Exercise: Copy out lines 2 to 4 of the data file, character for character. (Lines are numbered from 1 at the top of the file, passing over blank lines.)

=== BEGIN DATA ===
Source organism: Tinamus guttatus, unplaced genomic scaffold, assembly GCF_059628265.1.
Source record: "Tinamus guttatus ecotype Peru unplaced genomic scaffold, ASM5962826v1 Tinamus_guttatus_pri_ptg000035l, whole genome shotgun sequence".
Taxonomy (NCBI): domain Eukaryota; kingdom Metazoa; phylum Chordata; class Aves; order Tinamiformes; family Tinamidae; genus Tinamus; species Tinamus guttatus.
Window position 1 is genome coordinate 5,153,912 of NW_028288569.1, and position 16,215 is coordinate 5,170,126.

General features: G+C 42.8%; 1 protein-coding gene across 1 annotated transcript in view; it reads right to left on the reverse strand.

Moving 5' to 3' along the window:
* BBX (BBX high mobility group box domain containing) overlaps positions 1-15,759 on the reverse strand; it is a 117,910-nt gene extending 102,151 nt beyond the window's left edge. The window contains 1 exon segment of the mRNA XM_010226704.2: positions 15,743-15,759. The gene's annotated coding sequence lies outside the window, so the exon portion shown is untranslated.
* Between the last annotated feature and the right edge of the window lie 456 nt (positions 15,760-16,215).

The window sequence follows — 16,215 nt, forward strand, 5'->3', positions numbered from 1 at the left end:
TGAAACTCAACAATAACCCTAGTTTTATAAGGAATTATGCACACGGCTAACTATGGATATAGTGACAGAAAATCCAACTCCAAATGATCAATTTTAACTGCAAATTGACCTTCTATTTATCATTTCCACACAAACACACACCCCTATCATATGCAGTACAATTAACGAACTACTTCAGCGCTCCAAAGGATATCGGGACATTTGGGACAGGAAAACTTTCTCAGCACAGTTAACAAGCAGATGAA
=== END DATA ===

Source record: "Tinamus guttatus ecotype Peru unplaced genomic scaffold, ASM5962826v1 Tinamus_guttatus_pri_ptg000035l, whole genome shotgun sequence".
Taxonomy (NCBI): domain Eukaryota; kingdom Metazoa; phylum Chordata; class Aves; order Tinamiformes; family Tinamidae; genus Tinamus; species Tinamus guttatus.
Window position 1 is genome coordinate 5,153,912 of NW_028288569.1, and position 16,215 is coordinate 5,170,126.